Book Review: All The Missing Girls by Megan Miranda

Book Review: All The Missing Girls by Megan MirandaAll the Missing Girls by Megan Miranda
Published by Simon Schuster on June 28, 2016
Genres: Mystery, Suspense, Thriller
Pages: 368

Like the spellbinding psychological suspense in The Girl on the Train and Luckiest Girl Alive, Megan Miranda’s novel is a nail-biting, breathtaking story about the disappearances of two young women—a decade apart—told in reverse.

It’s been ten years since Nicolette Farrell left her rural hometown after her best friend, Corinne, disappeared from Cooley Ridge without a trace. Back again to tie up loose ends and care for her ailing father, Nic is soon plunged into a shocking drama that reawakens Corinne’s case and breaks open old wounds long since stitched.

The decade-old investigation focused on Nic, her brother Daniel, boyfriend Tyler, and Corinne’s boyfriend Jackson. Since then, only Nic has left Cooley Ridge. Daniel and his wife, Laura, are expecting a baby; Jackson works at the town bar; and Tyler is dating Annaleise Carter, Nic’s younger neighbor and the group’s alibi the night Corinne disappeared. Then, within days of Nic’s return, Annaleise goes missing.

Told backwards—Day 15 to Day 1—from the time Annaleise goes missing, Nic works to unravel the truth about her younger neighbor’s disappearance, revealing shocking truths about her friends, her family, and what really happened to Corinne that night ten years ago.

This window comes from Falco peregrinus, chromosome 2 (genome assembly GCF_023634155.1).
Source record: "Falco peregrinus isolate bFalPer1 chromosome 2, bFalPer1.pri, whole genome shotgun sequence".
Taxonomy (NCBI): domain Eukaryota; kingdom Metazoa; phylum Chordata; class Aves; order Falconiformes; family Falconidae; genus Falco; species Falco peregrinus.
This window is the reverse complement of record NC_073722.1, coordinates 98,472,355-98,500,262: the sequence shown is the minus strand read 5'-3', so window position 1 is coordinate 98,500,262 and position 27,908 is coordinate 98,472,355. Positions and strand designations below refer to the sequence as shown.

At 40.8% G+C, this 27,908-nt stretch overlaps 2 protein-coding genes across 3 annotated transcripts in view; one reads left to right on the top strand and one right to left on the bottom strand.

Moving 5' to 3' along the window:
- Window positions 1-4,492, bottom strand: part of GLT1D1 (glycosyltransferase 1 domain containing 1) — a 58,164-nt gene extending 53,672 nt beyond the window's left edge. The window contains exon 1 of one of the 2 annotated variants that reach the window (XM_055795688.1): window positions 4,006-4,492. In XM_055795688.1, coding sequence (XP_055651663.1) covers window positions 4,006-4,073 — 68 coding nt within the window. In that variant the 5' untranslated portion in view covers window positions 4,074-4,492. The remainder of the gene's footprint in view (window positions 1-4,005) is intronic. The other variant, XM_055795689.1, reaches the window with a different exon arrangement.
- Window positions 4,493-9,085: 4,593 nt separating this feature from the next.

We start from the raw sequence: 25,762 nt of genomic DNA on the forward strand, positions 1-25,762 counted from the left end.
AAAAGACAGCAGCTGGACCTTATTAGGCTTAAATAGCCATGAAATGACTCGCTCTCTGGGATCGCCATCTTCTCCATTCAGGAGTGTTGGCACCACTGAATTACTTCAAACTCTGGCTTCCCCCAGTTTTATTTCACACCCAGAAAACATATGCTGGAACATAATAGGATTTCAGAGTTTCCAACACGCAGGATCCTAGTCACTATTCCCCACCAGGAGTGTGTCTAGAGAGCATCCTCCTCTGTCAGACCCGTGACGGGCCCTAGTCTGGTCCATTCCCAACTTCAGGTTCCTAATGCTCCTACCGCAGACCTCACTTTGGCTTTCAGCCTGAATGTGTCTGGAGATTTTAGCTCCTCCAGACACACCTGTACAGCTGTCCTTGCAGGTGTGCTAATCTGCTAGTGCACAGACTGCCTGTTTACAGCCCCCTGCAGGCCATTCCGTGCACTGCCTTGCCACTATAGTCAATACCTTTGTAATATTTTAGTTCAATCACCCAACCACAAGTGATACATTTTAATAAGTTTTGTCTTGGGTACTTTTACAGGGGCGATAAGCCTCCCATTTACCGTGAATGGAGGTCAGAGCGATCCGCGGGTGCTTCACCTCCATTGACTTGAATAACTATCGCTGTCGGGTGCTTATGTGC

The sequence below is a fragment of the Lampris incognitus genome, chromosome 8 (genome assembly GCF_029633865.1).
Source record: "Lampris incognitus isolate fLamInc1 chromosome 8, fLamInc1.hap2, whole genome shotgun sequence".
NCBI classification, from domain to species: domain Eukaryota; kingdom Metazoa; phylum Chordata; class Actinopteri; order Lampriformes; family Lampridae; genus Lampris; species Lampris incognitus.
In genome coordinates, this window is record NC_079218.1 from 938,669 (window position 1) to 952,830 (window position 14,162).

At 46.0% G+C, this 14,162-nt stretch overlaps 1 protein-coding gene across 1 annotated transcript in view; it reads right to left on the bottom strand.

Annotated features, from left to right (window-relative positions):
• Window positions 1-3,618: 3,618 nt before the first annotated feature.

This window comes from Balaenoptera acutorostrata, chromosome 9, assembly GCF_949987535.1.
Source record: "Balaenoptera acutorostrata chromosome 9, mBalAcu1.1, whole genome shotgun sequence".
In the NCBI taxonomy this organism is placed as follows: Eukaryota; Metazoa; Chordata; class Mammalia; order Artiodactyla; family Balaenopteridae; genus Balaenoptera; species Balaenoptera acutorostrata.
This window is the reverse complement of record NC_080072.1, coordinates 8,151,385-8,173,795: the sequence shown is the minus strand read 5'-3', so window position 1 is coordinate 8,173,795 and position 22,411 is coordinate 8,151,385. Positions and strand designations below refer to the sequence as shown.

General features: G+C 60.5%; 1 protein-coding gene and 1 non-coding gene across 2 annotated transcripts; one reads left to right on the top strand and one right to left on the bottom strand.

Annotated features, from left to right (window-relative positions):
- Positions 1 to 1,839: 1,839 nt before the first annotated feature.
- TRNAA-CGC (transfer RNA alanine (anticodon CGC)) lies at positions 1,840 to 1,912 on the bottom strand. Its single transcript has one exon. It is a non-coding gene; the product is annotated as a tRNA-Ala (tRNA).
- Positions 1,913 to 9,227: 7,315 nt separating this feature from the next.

My Review:

Most of the time the story is told backwards which had me resetting every chapter. Even though there’s a page before every backward chapter that lets you know, The Day Before, I had to remind myself ‘This is the day before. The stuff I just read happened after the events in this chapter‘. I cannot remember ever reading a book told in this manner. I thought this would annoy me and cause me to dnf the book, but I found that this structure worked. The effect of this structure on the story would not have been the same had I had a moment of rebelliousness and read the ‘backward’ chapters in chronological order.

The narrators were unreliable and I didn’t like any of the well-defined characters but again, it worked.



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